MSA senators push to implement “hydration stations” at Memorial Stadium

MSA is hopeful that the increased access to free water will help boost attendance at games.

In an effort to increase student attendance and enhance the Mizzou football gameday experience, MSA senators Ryan Alsop and Chase Mueller have been working to implement “hydration stations” around Memorial Stadium to provide free water for students.

Alsop and Mueller hope to set up two of these stations around the student section of the stadium. According to their descriptions, they will be large tanks of water with several hoses coming out that can squirt water into a student’s mouth or cup. Students will have to present their MU IDs to use them.

The idea arose after Alsop, who serves as an MSA senator for the College of Arts and Sciences and chairman of Student Affairs, attended the 2017 SEC Exchange, a conference that brought student government representatives from 14 SEC universities to Baton Rouge, Louisiana, to discuss ideas over the summer.

One of these ideas was providing water to students during football games free of charge.

“Multiple schools we were talking with said, ‘Oh yeah, we provide water for our school,’” Alsop said. “And we came back and were like, ‘What’s one of the things we can do to actually begin 100 percent focusing on students, making sure that you have a better time here and also making sure we represent you the best we can, and one way to do that is make sure you get free water at the game.’”

Alsop and Mueller, an MSA senator representing the College of Education, have been working on the hydration stations project in several different capacities. They are collaborating with Mizzou Athletics as well as Tiger’s Lair. The athletics department has two of these hydration stations at their disposal but only brings them out during games when the temperature exceeds 85 degrees.

That is something Alsop and Mueller hope to change. They are pushing for water to be available at every home football game.

“We just don’t think the temperature outside should dictate how thirsty people are,” Mueller said.

Currently, the cost of a bottle of water in the stadium concession stands is $6 for a liter and $4 for a 20-ounce bottle, according to Levy Restaurants, the stadium’s concessions provider.

There are also multiple water fountains dispersed throughout the stadium that already provide free water. The hydration stations will serve as a supplement to these water fountains.

Tony Wirkus, director of event management and sustainability coordinator for Mizzou Athletics, said there are already a small number of water fountains and water bottle-filling stations and that hydration stations will shorten the lines. Because these tanks are already owned by the athletics department, it will cost very little to put them out. The issue, however, lies in manpower.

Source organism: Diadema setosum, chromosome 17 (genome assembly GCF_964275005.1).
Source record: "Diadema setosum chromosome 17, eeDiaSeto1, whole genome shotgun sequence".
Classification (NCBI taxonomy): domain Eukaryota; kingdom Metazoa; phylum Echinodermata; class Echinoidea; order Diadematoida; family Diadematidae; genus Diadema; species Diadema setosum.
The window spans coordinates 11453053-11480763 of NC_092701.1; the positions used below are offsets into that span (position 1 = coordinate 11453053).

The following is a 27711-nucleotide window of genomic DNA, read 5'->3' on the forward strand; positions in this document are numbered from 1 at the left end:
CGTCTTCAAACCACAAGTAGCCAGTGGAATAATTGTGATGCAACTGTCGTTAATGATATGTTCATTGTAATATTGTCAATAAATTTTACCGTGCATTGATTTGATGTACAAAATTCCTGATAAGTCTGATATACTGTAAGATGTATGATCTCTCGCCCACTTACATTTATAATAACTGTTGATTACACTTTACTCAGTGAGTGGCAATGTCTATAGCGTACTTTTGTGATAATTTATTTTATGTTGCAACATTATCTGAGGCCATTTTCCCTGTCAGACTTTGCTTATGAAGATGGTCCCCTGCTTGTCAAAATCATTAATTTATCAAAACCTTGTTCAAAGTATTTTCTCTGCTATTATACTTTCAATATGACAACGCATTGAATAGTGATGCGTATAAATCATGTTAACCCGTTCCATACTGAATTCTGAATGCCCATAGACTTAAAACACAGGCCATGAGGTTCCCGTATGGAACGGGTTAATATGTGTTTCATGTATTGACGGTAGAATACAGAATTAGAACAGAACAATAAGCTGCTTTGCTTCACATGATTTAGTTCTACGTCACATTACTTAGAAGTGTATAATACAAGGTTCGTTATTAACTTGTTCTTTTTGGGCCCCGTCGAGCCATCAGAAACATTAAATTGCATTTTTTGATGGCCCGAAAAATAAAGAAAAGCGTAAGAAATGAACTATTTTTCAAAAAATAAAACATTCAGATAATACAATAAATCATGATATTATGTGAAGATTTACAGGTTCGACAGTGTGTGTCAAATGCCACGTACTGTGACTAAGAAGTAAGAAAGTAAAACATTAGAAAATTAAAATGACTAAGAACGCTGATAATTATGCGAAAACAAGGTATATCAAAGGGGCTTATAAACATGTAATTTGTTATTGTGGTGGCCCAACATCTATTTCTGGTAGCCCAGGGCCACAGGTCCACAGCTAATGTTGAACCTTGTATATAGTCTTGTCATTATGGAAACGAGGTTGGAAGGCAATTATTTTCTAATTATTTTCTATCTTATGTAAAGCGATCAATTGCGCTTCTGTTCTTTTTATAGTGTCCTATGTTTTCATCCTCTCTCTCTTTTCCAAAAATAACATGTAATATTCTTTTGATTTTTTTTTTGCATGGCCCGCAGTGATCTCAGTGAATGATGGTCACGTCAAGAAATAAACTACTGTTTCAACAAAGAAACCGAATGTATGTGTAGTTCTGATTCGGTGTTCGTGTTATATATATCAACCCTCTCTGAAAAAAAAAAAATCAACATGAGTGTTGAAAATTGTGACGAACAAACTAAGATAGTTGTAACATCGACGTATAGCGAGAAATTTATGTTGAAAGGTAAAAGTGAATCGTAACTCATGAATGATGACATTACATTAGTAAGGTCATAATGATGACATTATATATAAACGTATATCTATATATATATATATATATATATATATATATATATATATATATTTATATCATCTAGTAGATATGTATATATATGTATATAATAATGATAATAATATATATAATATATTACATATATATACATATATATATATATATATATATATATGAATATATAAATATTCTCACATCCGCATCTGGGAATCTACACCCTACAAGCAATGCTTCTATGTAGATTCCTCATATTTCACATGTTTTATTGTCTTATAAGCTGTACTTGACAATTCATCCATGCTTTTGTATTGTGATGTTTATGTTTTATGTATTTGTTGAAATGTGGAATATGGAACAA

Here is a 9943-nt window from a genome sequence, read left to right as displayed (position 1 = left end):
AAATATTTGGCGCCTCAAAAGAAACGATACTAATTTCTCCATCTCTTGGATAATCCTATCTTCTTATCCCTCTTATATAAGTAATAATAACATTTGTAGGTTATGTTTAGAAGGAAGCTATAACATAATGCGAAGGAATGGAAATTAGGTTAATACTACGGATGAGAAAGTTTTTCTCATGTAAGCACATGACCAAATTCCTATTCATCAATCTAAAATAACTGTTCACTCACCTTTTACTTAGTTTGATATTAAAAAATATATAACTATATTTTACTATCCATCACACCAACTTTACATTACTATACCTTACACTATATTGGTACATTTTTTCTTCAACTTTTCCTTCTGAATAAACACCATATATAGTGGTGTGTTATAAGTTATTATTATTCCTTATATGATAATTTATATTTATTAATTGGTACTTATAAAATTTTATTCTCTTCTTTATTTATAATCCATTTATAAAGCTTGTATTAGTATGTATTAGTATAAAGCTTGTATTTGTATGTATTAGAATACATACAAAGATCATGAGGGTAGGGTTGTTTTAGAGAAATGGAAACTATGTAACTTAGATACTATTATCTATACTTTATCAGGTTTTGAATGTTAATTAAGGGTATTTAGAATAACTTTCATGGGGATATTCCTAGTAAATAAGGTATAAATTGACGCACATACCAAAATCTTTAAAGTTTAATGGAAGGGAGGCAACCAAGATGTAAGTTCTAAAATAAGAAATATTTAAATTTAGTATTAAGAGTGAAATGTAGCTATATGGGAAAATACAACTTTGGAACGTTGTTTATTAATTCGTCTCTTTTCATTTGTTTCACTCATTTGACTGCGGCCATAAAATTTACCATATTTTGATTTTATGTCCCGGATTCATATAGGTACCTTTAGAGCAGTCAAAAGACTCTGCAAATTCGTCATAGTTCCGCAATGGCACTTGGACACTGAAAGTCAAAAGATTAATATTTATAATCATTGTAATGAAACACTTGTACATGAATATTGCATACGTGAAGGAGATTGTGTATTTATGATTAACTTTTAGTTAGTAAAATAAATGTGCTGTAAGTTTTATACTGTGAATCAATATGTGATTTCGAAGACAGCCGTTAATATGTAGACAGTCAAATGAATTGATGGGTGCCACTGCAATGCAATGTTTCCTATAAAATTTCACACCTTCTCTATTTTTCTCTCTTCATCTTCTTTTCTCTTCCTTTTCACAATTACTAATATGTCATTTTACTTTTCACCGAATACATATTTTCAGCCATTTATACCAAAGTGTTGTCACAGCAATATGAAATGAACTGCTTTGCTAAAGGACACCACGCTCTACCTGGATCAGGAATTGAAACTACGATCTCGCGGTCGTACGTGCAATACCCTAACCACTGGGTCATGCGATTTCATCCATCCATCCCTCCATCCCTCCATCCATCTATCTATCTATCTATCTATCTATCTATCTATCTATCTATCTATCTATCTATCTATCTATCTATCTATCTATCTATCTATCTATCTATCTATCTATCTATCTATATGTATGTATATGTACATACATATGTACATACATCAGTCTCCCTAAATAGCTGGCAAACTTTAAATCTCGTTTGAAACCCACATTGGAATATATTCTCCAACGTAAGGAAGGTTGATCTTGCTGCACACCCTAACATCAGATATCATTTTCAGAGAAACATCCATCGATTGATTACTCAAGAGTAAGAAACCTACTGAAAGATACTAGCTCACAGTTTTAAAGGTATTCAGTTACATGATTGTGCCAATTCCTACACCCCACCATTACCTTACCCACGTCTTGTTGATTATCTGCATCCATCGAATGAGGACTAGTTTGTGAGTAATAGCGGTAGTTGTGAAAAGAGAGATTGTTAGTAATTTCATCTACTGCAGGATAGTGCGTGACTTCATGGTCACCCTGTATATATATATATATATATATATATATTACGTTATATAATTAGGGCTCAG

“The athletics department [doesn’t] have a problem putting it out there. The only issue is they need volunteers,” Mueller said.

Volunteers are needed to man each station, but gathering these volunteers has been Mizzou Athletics’ largest obstacle so far. Fortunately, that’s where Tiger’s Lair comes in.

Kayla Erney, the graduate assistant for Mizzou Spirit and Tiger’s Lair, met with Alsop and Mueller to discuss this arrangement. While she is optimistic about the organization's’ ability to assume this role, she admits there may be some complications.

“They do have other responsibilities during the games, so their attention does need to be in another place,” Erney said. “But Ryan and I, with MSA, are working together to figure out if we can do some sort of rotation system between MSA and Tiger’s Lair, maybe.”

Sanitation is another concern, with so many fans using these stations every game.

“We’re working hard on sanitation,” Alsop said. “Because you know we had the huge mumps incident, we want to make sure students are sanitary so they’re not touching their mouths to it and everything like that. I believe we’ll also have sanitary wipes and stuff like that just to have that final precaution.”

The biggest motivation behind this is to increase student attendance. Mueller hopes that this initiative will “keep people from coming to games late and leaving early.”

“I think the results they’ve gotten from all those other SEC schools with those hydration stations is that people are staying longer for those real hot games and they really like to think that it’s at least somewhat of a result from having those out,” Mueller said.

Edited by Sarah Hallam | shallam@themaneater.com

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